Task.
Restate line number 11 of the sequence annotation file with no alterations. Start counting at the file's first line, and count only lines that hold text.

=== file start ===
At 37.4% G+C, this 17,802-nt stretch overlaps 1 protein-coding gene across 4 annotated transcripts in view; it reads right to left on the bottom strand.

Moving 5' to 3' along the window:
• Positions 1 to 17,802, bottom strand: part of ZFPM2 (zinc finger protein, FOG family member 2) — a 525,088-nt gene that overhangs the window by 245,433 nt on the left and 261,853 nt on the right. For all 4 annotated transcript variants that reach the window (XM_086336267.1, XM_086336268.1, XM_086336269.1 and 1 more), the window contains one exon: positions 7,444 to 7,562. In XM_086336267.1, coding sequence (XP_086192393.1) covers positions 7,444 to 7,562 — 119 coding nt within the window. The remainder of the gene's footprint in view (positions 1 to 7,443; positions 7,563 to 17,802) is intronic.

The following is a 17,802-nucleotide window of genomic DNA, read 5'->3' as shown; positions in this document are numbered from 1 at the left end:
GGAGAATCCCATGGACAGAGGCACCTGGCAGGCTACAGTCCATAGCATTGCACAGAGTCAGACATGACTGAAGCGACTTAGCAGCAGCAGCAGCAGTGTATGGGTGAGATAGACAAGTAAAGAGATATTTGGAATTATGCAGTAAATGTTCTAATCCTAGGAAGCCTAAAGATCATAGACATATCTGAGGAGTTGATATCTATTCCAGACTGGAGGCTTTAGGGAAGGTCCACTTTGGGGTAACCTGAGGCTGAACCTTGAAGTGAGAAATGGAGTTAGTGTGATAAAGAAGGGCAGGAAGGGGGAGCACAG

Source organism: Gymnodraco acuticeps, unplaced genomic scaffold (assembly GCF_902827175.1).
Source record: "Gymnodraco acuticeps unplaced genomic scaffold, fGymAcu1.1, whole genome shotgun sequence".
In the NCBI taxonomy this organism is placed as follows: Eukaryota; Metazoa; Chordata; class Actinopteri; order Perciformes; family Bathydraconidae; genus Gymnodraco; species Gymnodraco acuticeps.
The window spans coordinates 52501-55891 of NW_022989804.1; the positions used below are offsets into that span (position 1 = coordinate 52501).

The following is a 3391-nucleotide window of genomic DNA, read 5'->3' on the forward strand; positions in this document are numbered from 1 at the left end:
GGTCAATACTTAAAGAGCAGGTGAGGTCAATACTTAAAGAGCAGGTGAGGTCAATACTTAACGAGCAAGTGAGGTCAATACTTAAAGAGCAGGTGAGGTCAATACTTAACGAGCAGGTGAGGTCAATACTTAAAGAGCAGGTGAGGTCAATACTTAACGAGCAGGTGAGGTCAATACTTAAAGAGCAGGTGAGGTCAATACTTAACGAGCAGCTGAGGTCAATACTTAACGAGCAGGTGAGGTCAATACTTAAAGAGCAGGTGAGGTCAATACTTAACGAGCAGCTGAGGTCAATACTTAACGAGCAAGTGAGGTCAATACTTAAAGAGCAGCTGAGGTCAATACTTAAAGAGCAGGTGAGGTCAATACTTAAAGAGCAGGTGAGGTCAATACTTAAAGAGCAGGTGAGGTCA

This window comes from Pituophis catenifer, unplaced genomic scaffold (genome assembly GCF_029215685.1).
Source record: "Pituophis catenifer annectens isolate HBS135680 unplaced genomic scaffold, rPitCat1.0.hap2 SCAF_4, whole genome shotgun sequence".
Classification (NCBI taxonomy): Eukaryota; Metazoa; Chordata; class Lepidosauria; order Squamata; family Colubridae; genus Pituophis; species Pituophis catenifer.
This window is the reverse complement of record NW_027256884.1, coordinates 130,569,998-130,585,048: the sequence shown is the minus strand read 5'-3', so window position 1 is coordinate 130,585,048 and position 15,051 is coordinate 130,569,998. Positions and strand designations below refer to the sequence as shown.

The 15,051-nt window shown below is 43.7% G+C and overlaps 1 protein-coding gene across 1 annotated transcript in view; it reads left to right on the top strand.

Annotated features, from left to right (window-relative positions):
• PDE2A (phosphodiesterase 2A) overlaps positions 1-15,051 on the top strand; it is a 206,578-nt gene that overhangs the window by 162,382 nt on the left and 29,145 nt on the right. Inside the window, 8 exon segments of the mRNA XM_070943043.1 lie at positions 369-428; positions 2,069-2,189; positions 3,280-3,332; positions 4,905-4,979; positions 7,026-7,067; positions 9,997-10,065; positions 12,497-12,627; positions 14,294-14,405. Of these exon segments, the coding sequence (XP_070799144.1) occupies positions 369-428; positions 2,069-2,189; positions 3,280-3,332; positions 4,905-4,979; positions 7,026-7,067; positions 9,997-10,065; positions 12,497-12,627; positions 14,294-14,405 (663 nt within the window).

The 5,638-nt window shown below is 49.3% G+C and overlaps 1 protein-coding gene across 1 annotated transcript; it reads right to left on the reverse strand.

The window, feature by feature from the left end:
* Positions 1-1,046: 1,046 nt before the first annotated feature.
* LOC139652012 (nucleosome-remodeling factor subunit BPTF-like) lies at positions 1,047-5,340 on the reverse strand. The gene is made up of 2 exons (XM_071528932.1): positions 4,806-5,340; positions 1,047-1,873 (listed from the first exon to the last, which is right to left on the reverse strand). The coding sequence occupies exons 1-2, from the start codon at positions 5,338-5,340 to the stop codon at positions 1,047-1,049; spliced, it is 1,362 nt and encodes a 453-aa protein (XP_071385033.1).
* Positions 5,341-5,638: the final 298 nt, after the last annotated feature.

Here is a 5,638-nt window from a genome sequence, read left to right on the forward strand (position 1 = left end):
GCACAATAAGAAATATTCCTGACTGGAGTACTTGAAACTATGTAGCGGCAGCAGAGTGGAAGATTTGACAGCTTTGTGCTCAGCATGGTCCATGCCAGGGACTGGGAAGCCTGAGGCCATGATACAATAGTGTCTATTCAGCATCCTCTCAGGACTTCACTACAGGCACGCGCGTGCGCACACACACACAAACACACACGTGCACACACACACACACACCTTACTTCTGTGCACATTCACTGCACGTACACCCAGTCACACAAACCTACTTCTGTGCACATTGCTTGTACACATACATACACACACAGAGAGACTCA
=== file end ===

GGTCAATACTTAAAGAGCAGGTGAGGTCAATACTTAAAGAGCAGGTGAGGTCAATACTTAACGAGCAAGTGAGGTCAATACTTAAAGAGCAGGTGAGGTCAATACTTAACGAGCAGGTGAGGTCAATACTTAAAGAGCAGGTGAGGTCAATACTTAACGAGCAGGTGAGGTCAATACTTAAAGAGCAGGTGAGGTCAATACTTAACGAGCAGCTGAGGTCAATACTTAACGAGCAGGTGAGGTCAATACTTAAAGAGCAGGTGAGGTCAATACTTAACGAGCAGCTGAGGTCAATACTTAACGAGCAAGTGAGGTCAATACTTAAAGAGCAGCTGAGGTCAATACTTAAAGAGCAGGTGAGGTCAATACTTAAAGAGCAGGTGAGGTCAATACTTAAAGAGCAGGTGAGGTCA